The King and I runs at the London Palladium until 29 September.


Is Heathers beyond criticism?


I’m quite intrigued by the recent revelations that Heathers is beyond criticism.

In recent times, the traditional press night has  become ever more nebulous. I got an email last week saying that there would be no press night for Heathers. It sounded like a theatre bulletin from another planet: who wouldn’t have a press night for an off-broadway hit, coming to town, in 2018?

This week, Andrezj Luwkowski wrote in The Stage: ‘This production has virtually sold out on the strength of the Heathers name, it scarcely needs reviews. But when you’re unashamedly charging your audience top dollar (top price ticket: £75), inviting scrutiny – or explaining why you’re not – feels like a politeness to them, as much as anything.’



We all understand the pressure that producers face and that everyone has to do advertising deals. We understand that in a world that contains The Band, critics probably aren’t at the top of the list like they might have been a few years ago.

Last night, though, there was a Gala evening. Baz BamigboyeOfficial London Theatre,WhatsOnStage were in attendance. Call me cynical, but this is not conducive to anything other than cheerleading.

It is the producers and PRs stage-managing the narrative and ‘buzz’ within an inch of its life. It’s kind of maddeningly admirable.

The mixed messages continue.  Heathers is a ‘work-in-progress’ and not a full scale production. However, producer Paul Taylor-Mills said: ‘‘I’m thrilled that within a year of The Other Palace we have a project that has gone from workshop to a fully realised production.” Confusing, right?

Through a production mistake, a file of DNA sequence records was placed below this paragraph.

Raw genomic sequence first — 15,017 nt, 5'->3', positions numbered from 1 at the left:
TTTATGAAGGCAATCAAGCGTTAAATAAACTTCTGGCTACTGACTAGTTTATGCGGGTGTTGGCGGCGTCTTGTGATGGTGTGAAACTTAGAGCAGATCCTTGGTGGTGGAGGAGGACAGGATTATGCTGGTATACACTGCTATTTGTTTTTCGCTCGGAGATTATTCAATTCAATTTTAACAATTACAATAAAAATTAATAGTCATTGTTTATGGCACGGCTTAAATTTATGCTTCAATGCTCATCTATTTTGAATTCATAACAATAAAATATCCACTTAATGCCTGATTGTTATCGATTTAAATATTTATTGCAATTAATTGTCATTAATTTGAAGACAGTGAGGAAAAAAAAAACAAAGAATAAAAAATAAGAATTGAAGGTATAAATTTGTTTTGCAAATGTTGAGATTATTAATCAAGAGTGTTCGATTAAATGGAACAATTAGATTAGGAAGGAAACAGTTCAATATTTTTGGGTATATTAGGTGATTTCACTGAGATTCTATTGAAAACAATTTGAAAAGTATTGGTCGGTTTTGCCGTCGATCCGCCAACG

But it isn’t just the critics that are relegated to the theatre dead-zone. Glancing at social media it becomes increasingly clear that anyone who has an opinion to the contrary that Heathers is the greatest musical in 2018, is shot down in flames or called a troll and/or hater.

I suppose the cocktail of Carrie Hope Fletcher and Heathers is a fandom that ranks among the most uptight on the internet but, also, if for whatever reason you’re a fan of a show or a performer, it’s unpleasant to see them being criticised. I get that.

You only need to look at the comments under the West End Live performance (that has racked up 150,000+ views) to realise that Heathers is a cult show, driven by cult personalities.

Perhaps some of the vagueness comes from a place of insecurity, and perhaps they’re more aware than they care to admit that the entire operation is questionable. The mind boggles.

I think it is terrific that Heathers is in London, I admire the commercial-nous. But I just wish more people could see it at an affordable rate, with more transparency and a regard for the critical community.

Heathers the Musical at The Other Palace from 9 June to 4 August.


So I went along to the launch of The King and I yesterday

Bartlett Sher’s Broadway hit musical The King and I is heading to the London Palladium for a limited 14-week engagement, before a tour that will see the show visit Asia.

I went along to the launch. There were goodie bags and bucks fizz and it was frankly amazing. Here is what happened.

Press and media type people

Press and media type people